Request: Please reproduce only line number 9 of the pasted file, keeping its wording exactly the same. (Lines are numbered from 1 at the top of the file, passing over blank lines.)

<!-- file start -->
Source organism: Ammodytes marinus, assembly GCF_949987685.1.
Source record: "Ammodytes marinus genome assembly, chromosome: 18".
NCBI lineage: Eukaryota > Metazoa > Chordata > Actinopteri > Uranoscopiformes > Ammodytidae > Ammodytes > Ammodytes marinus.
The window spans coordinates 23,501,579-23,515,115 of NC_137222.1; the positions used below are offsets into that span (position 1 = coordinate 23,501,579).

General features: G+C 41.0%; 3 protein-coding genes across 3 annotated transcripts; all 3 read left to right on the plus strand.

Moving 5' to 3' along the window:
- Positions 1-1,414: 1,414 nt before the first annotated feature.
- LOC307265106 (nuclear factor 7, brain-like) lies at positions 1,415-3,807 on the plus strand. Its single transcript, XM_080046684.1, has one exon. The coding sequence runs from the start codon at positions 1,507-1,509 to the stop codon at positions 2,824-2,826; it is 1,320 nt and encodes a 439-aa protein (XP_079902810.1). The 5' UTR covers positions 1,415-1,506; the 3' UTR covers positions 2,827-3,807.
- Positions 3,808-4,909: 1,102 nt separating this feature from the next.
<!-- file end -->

- Positions 3,808-4,909: 1,102 nt separating this feature from the next.